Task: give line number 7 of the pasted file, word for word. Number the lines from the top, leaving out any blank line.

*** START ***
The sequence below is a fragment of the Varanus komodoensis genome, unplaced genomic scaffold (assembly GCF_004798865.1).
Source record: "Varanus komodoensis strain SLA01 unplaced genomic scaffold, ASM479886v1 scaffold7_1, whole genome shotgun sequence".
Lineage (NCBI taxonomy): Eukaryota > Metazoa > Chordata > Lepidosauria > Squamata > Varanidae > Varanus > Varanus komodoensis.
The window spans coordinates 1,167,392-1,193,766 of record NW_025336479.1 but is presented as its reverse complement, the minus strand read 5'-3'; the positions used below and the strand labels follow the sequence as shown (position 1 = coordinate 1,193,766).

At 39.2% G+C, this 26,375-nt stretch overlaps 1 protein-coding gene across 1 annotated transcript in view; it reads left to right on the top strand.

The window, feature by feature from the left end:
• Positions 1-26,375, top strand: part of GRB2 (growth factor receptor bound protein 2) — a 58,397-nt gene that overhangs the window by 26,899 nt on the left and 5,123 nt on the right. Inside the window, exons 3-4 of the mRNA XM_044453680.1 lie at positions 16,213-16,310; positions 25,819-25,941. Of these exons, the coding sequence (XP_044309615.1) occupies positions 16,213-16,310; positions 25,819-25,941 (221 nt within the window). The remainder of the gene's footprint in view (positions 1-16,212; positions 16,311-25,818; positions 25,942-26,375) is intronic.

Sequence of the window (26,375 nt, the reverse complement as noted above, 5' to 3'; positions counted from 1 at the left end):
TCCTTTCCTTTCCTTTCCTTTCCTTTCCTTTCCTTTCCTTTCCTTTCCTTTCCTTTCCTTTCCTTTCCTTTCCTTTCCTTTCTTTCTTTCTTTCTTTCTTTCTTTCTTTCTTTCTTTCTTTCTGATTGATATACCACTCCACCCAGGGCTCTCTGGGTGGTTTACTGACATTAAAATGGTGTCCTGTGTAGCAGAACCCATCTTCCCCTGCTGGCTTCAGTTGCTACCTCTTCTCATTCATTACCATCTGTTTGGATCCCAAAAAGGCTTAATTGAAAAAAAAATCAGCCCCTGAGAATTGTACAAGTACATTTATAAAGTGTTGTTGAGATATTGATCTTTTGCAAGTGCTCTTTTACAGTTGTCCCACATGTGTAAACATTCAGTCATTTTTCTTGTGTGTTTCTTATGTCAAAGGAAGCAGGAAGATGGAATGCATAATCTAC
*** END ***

• Positions 1-26,375, top strand: part of GRB2 (growth factor receptor bound protein 2) — a 58,397-nt gene that overhangs the window by 26,899 nt on the left and 5,123 nt on the right. Inside the window, exons 3-4 of the mRNA XM_044453680.1 lie at positions 16,213-16,310; positions 25,819-25,941. Of these exons, the coding sequence (XP_044309615.1) occupies positions 16,213-16,310; positions 25,819-25,941 (221 nt within the window). The remainder of the gene's footprint in view (positions 1-16,212; positions 16,311-25,818; positions 25,942-26,375) is intronic.